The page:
AN AMERICAN IN GERMANY
Among the many Americans who studied with Carl Ludwig in Leipzig was Henry Pickering Bowditch, who imported the German research style to Harvard University. Ludwig was friendly and receptive to the inexperienced young Americans, for whom he fashioned research problems that would bring out their specific talents. In an 1870 letter to a Boston medical journal Bowditch described his experiences in Leipzig:
Prof. Ludwig directs personally all the work done in the laboratory, devoting his whole time to the superintendence of his pupils and making no independent investigations. Each of the pupils, at present nine in number, makes, under the direction of the Professor, a series of experiments with a view of settling some special point in physiology. The results arrived at are published at the end of the year, sometimes under the names of the Professor and pupil together, and sometimes under that of the pupil alone. The whole work of the laboratory forms every year a pamphlet of 150 to 250 pages.
It will thus be seen that abundant facilities are here offered, not only for learning the existing state of physiological science, but also for becoming familiar with the manner in which physiology is at present studied in Germany. The patient, methodical and faithful way in which the phenomena of life are investigated by the German physiologists not only inspires great confidence in their results, but encourages one in the hope that the day is not far distant when physiology will take its proper place as the only true foundation of medical science.
Source: Henry Pickering Bowditch, “Letter from Leipzig,” Boston Medical and Surgical Journal, 82 (1870): 305-307.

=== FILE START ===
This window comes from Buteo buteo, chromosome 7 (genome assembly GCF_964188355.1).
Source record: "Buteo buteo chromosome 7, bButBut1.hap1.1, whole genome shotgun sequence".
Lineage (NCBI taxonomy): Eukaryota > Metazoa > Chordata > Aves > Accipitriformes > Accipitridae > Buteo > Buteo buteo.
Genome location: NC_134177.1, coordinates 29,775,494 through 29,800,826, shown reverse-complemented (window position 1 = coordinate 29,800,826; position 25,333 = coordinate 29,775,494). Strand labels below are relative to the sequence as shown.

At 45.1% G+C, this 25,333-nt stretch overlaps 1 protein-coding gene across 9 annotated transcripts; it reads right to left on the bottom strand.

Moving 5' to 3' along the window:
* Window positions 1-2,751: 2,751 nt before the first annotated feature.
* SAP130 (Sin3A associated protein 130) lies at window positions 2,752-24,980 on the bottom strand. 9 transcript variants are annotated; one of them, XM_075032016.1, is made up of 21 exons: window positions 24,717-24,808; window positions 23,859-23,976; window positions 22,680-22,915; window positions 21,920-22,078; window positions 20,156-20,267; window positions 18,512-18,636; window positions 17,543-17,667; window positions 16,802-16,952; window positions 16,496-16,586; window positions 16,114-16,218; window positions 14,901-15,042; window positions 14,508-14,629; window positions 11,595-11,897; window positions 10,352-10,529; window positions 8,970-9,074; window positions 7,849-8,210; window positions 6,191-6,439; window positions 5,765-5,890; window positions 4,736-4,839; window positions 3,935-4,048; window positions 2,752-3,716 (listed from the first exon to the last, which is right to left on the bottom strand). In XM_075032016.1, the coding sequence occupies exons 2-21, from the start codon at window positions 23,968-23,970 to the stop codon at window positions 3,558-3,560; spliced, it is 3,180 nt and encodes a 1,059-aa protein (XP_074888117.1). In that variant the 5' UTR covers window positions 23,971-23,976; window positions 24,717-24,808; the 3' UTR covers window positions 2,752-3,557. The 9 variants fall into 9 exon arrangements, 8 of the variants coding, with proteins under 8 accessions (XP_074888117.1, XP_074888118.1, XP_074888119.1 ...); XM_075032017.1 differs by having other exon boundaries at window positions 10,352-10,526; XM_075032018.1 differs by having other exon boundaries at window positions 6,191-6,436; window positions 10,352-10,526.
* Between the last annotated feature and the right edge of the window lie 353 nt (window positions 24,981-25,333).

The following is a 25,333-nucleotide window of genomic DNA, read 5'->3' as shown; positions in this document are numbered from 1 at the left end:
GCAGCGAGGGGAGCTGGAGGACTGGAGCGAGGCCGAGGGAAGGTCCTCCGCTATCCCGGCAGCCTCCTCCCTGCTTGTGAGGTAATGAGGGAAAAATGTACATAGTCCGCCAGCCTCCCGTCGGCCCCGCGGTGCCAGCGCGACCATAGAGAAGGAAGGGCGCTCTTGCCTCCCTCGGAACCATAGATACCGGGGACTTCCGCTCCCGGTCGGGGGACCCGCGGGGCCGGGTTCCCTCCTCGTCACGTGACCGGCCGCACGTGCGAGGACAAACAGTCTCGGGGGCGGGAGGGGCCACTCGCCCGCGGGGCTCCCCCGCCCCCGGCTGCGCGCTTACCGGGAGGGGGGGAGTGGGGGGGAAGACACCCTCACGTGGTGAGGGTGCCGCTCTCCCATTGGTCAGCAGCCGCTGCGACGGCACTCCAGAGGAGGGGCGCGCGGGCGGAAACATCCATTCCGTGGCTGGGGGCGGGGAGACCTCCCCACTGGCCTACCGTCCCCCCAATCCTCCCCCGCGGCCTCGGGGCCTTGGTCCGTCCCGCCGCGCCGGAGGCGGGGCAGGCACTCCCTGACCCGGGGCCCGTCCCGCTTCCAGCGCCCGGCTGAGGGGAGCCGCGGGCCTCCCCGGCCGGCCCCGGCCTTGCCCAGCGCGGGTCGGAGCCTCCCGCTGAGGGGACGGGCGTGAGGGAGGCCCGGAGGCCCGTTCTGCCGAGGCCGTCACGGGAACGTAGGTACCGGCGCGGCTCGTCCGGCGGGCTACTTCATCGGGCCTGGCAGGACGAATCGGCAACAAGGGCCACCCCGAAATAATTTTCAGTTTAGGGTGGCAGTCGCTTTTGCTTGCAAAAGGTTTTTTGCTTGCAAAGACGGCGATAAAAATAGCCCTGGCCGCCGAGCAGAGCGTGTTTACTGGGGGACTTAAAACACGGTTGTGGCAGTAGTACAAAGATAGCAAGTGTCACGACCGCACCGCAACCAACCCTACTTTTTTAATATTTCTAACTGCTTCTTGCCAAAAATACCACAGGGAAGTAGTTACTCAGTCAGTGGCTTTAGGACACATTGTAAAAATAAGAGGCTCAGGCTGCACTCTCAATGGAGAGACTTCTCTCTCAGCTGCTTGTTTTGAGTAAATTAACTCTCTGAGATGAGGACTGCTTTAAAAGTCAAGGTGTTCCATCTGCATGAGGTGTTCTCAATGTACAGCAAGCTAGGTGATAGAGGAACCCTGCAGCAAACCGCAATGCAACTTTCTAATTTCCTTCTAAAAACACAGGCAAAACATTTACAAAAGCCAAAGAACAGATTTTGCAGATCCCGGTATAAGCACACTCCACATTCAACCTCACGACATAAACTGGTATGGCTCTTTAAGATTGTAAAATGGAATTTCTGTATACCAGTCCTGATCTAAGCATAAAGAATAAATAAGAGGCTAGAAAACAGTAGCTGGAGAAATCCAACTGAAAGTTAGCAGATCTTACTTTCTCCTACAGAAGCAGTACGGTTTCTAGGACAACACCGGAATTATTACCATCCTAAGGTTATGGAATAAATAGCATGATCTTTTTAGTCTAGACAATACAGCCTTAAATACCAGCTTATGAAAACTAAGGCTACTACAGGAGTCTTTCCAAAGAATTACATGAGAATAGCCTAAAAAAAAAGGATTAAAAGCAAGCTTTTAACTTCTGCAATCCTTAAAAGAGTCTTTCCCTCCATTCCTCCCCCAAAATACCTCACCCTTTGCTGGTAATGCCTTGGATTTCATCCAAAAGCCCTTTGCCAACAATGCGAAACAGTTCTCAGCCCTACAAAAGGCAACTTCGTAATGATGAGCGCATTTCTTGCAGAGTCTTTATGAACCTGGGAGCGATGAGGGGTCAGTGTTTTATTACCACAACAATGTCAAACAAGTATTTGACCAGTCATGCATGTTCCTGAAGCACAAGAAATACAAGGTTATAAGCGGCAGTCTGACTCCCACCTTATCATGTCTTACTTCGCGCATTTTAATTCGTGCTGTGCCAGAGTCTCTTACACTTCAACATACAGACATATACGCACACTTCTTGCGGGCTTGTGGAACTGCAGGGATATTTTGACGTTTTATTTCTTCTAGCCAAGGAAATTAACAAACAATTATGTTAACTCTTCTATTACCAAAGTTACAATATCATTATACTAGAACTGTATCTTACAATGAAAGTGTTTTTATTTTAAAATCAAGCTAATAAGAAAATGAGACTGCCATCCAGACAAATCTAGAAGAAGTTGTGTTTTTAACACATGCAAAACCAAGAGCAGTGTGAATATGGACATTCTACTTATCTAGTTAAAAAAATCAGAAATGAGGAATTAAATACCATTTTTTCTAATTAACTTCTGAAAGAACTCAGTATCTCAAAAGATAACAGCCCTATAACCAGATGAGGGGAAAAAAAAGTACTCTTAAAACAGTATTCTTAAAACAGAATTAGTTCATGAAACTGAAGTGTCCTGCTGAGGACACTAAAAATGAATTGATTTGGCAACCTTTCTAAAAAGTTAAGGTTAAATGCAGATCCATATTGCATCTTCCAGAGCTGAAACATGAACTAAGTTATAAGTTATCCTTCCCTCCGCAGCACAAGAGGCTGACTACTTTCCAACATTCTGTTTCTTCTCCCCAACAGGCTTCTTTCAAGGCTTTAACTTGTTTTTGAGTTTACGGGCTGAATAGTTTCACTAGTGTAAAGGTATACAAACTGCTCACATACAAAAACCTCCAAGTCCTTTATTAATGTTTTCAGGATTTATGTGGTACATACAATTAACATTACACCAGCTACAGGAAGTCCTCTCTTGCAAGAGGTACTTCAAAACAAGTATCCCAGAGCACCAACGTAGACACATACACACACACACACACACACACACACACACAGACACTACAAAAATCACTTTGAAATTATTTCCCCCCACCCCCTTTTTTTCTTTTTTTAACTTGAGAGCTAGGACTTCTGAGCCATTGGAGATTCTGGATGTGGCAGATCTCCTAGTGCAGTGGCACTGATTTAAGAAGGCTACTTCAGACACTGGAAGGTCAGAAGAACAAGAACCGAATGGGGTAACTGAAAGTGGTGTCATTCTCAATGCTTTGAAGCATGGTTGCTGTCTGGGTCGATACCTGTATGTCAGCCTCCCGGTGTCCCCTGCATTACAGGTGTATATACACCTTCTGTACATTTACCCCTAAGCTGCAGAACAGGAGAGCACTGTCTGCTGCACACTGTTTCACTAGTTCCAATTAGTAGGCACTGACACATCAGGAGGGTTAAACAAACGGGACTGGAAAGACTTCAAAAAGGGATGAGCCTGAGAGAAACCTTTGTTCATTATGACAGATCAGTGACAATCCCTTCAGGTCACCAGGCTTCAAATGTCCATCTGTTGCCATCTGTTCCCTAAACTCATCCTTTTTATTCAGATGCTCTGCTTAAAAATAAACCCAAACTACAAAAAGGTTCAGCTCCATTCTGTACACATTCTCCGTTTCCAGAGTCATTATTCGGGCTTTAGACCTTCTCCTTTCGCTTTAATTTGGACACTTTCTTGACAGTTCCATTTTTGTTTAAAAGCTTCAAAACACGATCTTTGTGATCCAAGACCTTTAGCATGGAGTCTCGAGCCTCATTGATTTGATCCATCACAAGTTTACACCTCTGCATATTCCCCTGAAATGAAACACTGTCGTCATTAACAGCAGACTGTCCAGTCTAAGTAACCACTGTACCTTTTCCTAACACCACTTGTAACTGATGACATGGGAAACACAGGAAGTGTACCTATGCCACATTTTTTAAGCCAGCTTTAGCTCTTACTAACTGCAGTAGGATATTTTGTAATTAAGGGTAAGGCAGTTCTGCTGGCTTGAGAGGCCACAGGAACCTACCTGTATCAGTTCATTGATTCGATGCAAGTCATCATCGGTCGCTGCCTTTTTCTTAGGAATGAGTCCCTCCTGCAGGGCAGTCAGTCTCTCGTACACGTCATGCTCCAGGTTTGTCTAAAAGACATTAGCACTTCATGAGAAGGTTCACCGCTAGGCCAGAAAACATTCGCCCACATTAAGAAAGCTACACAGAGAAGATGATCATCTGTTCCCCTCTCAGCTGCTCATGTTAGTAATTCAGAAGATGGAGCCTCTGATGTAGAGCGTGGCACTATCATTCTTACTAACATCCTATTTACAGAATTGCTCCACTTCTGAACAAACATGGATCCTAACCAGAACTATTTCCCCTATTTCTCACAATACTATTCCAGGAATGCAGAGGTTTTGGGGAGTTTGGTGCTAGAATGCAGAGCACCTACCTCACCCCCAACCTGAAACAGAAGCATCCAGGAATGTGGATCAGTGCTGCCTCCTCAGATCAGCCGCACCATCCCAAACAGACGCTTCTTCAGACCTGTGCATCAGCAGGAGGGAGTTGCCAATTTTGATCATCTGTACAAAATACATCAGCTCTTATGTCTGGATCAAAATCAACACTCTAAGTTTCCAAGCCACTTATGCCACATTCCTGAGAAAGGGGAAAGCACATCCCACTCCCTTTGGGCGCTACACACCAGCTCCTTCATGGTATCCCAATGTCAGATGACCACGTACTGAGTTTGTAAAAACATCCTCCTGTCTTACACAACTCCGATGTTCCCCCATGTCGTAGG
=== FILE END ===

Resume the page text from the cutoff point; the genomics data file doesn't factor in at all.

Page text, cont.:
The Rise of Laboratory Science. The development of bacteriology in the wake of advances in germ theory provided the stimulus for laboratory training that set American physiology and laboratory science in general on its way in the United States during the 1880s and 1890s. The founding of the American Physiological Society in 1887 marked the emergence of a new scientific discipline. Laboratory science required educational reform as well as funding. In a period when professors of medicine typically made their livings from their clinical practices and were only part-time instructors, professors of laboratory
sciences had to be employed full-time and pursue research as well as teaching.
Frederick W. Ellis, “Henry Pickering Bowditch and the Development of the Harvard Laboratory of Physiology,” New England Journal of Medicine, 219 (1938);
Robert G. Frank Jr., “American Physiologists in German Laboratories,” in Physiology in the American Context, 1850-1940, edited by Gerald L. Geison (Bethesda, Md.: American Physiological Society, 1987), pp. 11-46;
W. Bruce Frye, “Growth of American Physiology, 1850-1900,” in Physiology in the American Context, 1850-1940, pp. 47-65.